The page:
The Times' Chris Dufresne unveils his preseason college football top 25, one day (and team) at a time.
No. 5 Penn State
Penn State is poised for a terrific fall, a possible sixth undefeated season under Joe Paterno, and has to be considered a candidate to make the Bowl Championship Series title game next January in Pasadena.
We know this because, at a news conference in early August, Paterno said: "Nothing excites me yet. I'll be honest with you. We're lousy. I have nothing to be excited about right now as a team. I'm serious about that."
Start polishing the Big Ten trophy.
Paterno wasn't serious -- he was sandbagging. Rankman was born at night, but not last night.
Penn State, of course, has issues; everybody out there does except maybe Florida.
The Nittany Lions lost their three top receivers, the offensive line needs to be retooled and concerns about the secondary are primary.
But how good Penn State really is really doesn't matter. All it has to do is win the woebegone Big Ten, which it won last year, when it defeated Ohio State in Columbus, a fact lost on Big Ten pundits who picked Ohio State to win the league this year.
Penn State's non-conference schedule has basically been delivered by a bellhop on a platter. Akron, Syracuse, Temple and Eastern Illinois are first, second, third and home plate on the patsy grand slam.
Penn State's exciting home-and-home against Alabama doesn't start until 2010, which gives Happy Valley an excellent chance of going undefeated -- and possibly getting squeezed out of another national title.
Penn State needs to hope it doesn't get locked into a three-way undefeated battle with Florida, Oklahoma, Texas or USC -- because the Nittany Lions will probably lose that BCS standings battle.
Penn State has won two national titles under Paterno, in 1982 an '86, but there were four other years -- 1968, '69, '73, '94 -- in which the Nittany Lions were undefeated but were not crowned champions by the major polling indexes.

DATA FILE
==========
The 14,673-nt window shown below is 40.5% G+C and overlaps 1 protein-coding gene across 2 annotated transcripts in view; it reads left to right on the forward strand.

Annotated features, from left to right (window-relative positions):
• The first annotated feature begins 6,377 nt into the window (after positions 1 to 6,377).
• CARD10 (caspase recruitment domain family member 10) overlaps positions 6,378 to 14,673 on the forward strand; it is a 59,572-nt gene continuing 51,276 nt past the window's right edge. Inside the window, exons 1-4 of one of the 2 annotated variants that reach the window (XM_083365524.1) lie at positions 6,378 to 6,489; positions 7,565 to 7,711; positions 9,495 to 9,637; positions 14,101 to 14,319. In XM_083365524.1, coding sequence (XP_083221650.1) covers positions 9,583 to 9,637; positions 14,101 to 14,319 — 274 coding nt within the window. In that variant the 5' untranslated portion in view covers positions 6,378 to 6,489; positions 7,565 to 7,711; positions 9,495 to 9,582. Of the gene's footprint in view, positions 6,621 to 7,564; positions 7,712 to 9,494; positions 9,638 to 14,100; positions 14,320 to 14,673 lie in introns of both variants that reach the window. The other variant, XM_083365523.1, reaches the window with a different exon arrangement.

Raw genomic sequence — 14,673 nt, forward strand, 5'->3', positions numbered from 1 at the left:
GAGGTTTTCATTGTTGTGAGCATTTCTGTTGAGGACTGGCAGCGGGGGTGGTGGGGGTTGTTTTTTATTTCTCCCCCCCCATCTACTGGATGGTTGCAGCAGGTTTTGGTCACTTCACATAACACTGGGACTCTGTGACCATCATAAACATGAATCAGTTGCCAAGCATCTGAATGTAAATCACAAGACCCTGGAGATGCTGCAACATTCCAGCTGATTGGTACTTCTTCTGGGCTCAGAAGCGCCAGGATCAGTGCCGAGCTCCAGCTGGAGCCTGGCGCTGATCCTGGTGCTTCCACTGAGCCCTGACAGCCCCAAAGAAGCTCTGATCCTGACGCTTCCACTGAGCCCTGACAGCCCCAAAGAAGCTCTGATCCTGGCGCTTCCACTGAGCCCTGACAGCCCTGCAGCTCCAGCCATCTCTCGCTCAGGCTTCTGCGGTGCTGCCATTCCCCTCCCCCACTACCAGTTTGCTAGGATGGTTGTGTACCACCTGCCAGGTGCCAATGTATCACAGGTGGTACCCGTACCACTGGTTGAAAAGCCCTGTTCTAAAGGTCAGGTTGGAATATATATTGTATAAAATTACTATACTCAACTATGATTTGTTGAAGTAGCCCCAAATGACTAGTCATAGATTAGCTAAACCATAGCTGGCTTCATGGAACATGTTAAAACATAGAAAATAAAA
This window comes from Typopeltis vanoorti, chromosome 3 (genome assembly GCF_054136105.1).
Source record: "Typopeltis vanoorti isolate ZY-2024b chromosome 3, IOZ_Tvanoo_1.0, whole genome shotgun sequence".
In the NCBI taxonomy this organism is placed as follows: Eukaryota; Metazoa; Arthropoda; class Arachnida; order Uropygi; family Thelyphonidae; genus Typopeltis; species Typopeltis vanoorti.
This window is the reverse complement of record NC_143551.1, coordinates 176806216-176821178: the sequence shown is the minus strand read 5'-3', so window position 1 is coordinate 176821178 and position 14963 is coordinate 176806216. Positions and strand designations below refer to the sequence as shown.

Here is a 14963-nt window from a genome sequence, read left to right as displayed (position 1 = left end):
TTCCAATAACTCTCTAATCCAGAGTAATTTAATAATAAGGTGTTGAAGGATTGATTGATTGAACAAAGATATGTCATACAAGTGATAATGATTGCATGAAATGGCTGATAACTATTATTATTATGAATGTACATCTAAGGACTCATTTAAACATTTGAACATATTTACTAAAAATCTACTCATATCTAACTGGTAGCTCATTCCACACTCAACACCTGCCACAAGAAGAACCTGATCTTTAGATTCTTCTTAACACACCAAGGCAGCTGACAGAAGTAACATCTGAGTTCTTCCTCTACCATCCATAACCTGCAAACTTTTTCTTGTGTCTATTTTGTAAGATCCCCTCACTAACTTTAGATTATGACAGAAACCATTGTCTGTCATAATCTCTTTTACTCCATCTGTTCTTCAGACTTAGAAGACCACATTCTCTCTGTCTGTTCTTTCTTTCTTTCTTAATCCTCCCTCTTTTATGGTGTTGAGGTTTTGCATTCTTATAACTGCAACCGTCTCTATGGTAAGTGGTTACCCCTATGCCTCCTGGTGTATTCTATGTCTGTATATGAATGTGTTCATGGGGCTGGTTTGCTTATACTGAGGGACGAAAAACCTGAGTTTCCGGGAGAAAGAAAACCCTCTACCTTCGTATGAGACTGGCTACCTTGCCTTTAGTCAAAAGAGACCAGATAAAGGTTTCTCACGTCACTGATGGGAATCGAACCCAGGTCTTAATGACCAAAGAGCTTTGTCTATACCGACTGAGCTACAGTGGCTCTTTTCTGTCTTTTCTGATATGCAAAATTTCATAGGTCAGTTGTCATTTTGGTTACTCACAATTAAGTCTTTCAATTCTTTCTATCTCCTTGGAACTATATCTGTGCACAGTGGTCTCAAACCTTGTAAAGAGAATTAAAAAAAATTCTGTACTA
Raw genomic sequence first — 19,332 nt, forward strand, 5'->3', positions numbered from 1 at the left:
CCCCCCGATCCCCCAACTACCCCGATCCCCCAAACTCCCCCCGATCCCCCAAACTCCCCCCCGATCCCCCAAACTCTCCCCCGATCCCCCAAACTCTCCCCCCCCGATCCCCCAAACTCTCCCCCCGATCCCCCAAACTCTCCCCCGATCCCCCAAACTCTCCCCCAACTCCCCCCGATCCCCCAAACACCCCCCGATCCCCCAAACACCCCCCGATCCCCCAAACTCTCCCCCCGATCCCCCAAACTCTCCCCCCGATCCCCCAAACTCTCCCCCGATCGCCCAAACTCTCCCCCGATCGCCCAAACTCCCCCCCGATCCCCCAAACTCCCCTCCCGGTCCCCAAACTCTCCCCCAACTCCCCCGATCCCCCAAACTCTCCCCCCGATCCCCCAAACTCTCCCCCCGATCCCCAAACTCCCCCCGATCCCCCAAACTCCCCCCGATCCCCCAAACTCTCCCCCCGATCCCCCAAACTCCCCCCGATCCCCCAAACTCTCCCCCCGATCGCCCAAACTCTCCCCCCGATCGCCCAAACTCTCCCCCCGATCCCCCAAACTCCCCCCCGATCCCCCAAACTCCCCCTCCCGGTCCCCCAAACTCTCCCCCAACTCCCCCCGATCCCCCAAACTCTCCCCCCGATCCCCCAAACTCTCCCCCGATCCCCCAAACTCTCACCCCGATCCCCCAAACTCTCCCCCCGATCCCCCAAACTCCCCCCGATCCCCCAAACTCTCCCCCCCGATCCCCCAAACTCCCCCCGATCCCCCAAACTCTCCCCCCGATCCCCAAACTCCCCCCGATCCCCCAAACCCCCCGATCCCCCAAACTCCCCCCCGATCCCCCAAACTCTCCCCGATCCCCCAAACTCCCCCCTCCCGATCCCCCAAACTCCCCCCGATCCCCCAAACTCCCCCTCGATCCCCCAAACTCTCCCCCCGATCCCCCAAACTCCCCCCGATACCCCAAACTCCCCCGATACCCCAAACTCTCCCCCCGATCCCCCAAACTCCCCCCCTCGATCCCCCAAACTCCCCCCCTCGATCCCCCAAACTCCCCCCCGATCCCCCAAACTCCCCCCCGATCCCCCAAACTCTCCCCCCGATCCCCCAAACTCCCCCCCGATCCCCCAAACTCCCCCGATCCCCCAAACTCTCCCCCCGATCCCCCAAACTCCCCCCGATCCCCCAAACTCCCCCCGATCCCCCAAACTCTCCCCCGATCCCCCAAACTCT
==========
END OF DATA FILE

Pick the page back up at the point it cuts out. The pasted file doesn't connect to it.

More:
The perception of playing weak schedules has haunted Paterno teams for years. And this could be one of those teams, and one of those years.
Penn State, otherwise, has plenty returning from the team that lost the Rose Bowl showcase game that helped make USC's Mark Sanchez a multi-millionaire and starting quarterback for the New York Jets.
The Nittany Lions have a tremendous center of gravity behind center, starting at quarterback with quarterback Darryl Clark, who returns after a stellar season in which he threw a school-record 29 touchdowns.
Clark is buffeted by two talented backs, Evan Royster and Stephon Green.
Penn State will be significantly bolstered on defense by the return of linebacker Sean Lee, an All-American-type talent who sat out last year because of a knee injury.
And, to boot, the Nittany Lions have Jeremy Boone, the Big Ten's top punter.
Penn State has to beat the teams it should beat and worry about four games: Iowa on Sept. 26, at Illinois on Oct. 3, home versus Ohio State on Nov. 7 and the Big Ten season-ender at Michigan State on Nov. 21.
With the Rose Bowl hosting two games this year, the chances of Penn State landing in one of those games appears strong.
The countdown so far: 25. UCLA; 24. Nevada; 23. Notre Dame; 22. Oregon State; 21. Florida State; 20. Nebraska; 19. North Carolina; 18. Utah; 17. Georgia Tech; 16. California; 15. Virginia Tech; 14. Alabama; 13. Georgia; 12. Boise State; 11. Texas Christian; 10. Mississippi; 9. Louisiana State; 8. Ohio State; 7. Oklahoma State; 6. Oregon; No. 5 Penn State.